NEW YORK (Reuters) – Anheuser-Busch Cos Inc’s (BUD.N: Quote, Profile, Research, Stock Buzz) board is in the hot seat after spurning a $46.3 billion takeover bid, facing questions over whether it is fulfilling its obligations to shareholders and not just the wishes of the brewer’s founding family.
The company’s suitor, InBev NV (INTB.BR: Quote, Profile, Research, Stock Buzz), has laid the groundwork to try to unseat the board — though Anheuser told investors on Friday that it would challenge the Belgian-Brazilian conglomerate’s claims that it could remove all 13 Anheuser directors without cause.
For sure, the board — which rejected InBev’s $65-a-share, all-cash offer — is facing pressure on multiple fronts.
The board, including members of the family that’s run the brewer for generations, has been grappling with the future of an iconic U.S. brand that is a large employer in its home base of St. Louis, Missouri.
Politicians have spoken out, with Missouri Gov. Matt Blunt saying he was deeply troubled by a possible InBev deal though he had no power to stop it.
At the same time, some investors have favored the InBev offer as good for stockholders. While Anheuser said on Thursday that the InBev proposal was inadequate and it was moving forward with an internal growth plan, it did leave open the possibility of entertaining a bid at a higher price.
“The board probably feels strongly about keeping the company independent,” said Shirley Westcott, managing director of policy at shareholder adviser Proxy Governance Inc. “An investor is really looking for a good return on his investment, whether it’s a good offer from InBev or whether the company’s plan would provide comparable value.”
Busch family members own about 4 percent of the company’s stock, which is nowhere near majority control but is still enough to wield influence.
Three directors are considered insiders — Chief Executive August Busch IV, his father, August Busch III, and Chairman Patrick Stokes, a former president of the brewer.
That leaves 10 other directors, including Henry Hugh Shelton, former chairman of the Joint Chiefs of Staff, and former JPMorgan Chase & Co (JPM.N: Quote, Profile, Research, Stock Buzz) chairman Douglas Warner, who are considered independent.
Of those 10, “many of them have been on the board for a very long period of time, so they clearly have a longstanding relationship with family members and previous management teams,” said Carrie Schloss, a stock analyst at Talon Asset Management in Chicago, which held about 90,000 Anheuser shares as of May.
But, she said, “I think in this day and age, any public board now truly has to look out for the best interests of the majority of shareholders, not just shareholders who own 4 percent of the company.”
The company received an “F” rating — the worst possible — in 2007 from corporate governance researcher The Corporate Library, according to data cited in a shareholder proposal in the company’s most recent proxy filing. The Corporate Library would not comment to Reuters about its ratings or methodology.
Another governance tracker, RiskMetrics Group Inc (RMG.N: Quote, Profile, Research, Stock Buzz), gives the brewer better marks. As of June 1, it scored Anheuser’s governance — based on criteria such as board practices, anti-takeover provisions and executive pay — better than 75.4 percent of companies in the S&P 500 and better than 91.9 percent of food, beverage and tobacco companies.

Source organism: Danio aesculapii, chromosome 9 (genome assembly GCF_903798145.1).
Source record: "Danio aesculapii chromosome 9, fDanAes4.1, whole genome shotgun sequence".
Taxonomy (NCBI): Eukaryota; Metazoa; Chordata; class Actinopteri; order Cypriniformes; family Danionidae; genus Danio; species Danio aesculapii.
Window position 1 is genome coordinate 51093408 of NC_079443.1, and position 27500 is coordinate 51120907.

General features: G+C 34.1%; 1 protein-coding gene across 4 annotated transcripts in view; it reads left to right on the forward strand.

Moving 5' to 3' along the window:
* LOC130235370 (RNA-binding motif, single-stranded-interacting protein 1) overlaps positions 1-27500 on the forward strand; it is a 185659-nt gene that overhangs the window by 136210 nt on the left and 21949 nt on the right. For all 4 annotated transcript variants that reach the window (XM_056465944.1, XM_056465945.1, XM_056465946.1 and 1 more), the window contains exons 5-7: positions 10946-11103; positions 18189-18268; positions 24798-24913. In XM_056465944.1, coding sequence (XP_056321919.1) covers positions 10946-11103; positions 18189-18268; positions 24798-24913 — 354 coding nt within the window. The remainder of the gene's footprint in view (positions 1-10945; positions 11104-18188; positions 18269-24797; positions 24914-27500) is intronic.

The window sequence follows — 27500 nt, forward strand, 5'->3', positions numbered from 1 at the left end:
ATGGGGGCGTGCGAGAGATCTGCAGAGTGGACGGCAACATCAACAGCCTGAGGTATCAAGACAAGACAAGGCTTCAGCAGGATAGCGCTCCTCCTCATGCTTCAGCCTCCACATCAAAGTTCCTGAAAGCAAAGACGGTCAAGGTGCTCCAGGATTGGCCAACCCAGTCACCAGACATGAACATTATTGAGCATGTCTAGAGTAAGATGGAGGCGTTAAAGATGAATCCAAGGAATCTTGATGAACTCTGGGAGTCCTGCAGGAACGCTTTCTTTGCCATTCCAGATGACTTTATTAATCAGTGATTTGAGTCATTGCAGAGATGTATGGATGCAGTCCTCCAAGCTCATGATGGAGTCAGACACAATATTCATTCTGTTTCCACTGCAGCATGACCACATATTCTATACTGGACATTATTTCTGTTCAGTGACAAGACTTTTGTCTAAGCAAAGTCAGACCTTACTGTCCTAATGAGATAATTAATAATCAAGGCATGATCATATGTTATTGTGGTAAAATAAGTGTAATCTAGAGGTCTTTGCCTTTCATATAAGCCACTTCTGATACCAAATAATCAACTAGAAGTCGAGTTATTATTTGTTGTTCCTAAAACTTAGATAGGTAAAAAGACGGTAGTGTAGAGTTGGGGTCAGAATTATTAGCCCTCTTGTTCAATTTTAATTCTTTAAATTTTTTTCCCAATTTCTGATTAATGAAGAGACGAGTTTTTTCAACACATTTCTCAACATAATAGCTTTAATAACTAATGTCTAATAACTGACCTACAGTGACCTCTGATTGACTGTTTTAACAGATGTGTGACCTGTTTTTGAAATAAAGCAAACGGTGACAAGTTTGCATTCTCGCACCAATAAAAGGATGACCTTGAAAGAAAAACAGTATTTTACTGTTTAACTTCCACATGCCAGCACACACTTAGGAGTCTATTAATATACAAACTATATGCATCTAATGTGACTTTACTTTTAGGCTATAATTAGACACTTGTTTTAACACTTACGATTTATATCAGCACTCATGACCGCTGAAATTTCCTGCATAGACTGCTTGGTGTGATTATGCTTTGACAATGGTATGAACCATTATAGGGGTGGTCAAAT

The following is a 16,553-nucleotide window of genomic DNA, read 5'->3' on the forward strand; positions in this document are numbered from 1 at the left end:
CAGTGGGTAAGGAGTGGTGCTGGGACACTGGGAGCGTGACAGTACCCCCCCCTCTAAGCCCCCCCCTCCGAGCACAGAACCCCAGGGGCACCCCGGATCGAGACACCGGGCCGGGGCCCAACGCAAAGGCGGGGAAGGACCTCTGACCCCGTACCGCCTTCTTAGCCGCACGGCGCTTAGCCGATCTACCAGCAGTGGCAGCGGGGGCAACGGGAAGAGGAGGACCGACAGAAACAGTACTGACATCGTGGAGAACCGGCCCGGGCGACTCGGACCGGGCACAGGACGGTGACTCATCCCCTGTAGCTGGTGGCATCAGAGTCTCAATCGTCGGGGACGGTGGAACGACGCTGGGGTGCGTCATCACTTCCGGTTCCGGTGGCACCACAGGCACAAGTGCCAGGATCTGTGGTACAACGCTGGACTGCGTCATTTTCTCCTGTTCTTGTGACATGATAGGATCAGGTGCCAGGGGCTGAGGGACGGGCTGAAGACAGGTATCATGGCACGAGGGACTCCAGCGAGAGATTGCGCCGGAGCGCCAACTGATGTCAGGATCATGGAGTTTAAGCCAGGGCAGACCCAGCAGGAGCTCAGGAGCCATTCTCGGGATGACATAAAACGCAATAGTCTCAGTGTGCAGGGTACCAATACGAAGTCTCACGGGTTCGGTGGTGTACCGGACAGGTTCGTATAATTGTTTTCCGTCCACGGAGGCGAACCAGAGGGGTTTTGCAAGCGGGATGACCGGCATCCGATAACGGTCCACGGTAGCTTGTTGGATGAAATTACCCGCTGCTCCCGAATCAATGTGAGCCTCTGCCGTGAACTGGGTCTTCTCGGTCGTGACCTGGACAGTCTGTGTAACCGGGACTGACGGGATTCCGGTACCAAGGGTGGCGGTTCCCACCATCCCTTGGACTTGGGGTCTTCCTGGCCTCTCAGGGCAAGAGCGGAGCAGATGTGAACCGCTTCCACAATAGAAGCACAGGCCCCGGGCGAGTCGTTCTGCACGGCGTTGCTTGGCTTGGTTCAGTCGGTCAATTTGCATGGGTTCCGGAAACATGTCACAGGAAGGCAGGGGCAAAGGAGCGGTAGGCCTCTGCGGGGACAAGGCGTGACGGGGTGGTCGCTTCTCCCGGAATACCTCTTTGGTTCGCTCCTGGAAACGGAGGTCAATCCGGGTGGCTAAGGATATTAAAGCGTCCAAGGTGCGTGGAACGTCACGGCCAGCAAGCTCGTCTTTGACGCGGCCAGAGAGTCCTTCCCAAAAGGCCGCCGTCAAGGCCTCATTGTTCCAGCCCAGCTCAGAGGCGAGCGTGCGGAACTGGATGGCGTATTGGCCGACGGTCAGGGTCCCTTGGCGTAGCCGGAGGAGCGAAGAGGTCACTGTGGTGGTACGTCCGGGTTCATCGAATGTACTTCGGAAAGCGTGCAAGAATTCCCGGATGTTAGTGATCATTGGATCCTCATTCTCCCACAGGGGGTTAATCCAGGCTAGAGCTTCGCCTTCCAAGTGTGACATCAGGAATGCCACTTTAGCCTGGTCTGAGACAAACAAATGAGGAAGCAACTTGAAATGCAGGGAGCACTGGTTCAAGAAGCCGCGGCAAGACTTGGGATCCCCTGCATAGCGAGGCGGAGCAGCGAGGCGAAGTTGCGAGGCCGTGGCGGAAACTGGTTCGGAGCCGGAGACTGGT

For its part, the company has said it is committed to good governance practices. In a statement last week, it cited plans to phase in annual elections of all of its directors, as well as share ownership guidelines for directors and executive officers.
Anheuser’s board has come under scrutiny for whether it is too cozy, in part because several directors have links to one another through seats on other corporate boards — a practice frowned on by governance experts who say such relationships can stifle boardroom debate because directors become clubby.
For instance, both August Busch III and Anheuser director Joyce Roche, CEO of nonprofit organization Girls Inc, sit on the board of AT&T (T.N: Quote, Profile, Research, Stock Buzz), while former AT&T Chairman Edward Whitacre also sits on the Anheuser board.
The board also has been scrutinized over payments to Enterprise Rent-A-Car Co, which is headed by Anheuser director Andrew Taylor, for auto services to the brewer. Anheuser last year paid Enterprise about $12.2 million for auto leasing.
Anheuser says the Enterprise contract has been in place for 30 years — long preceding Taylor’s election to the board. Also, “Enterprise is a $13 billion company, and this agreement is an extremely small contract for that company,” it said.
One shareholder, who asked not to be identified so he could speak freely about the matter, said he has not been impressed with the Anheuser board and that he supported a sale.
“My gut sense is that they are not independent enough and that they are simply trying to protect the Busch family and its legacy,” this investor said.
One former Anheuser investor who held the stock until several months ago, however, said he thought the board was not blindly backing the family as it weighed the InBev bid.
“The board members may be friendly with Mr. Busch but at the same time they are worried about their reputations as they are expected to do what is best for the shareholders,” said Jean-Marie Eveillard, portfolio manager at First Eagle Funds.
“I think the days that the CEO and his buddies on the board could wreak havoc with the shareholders are over,” he said.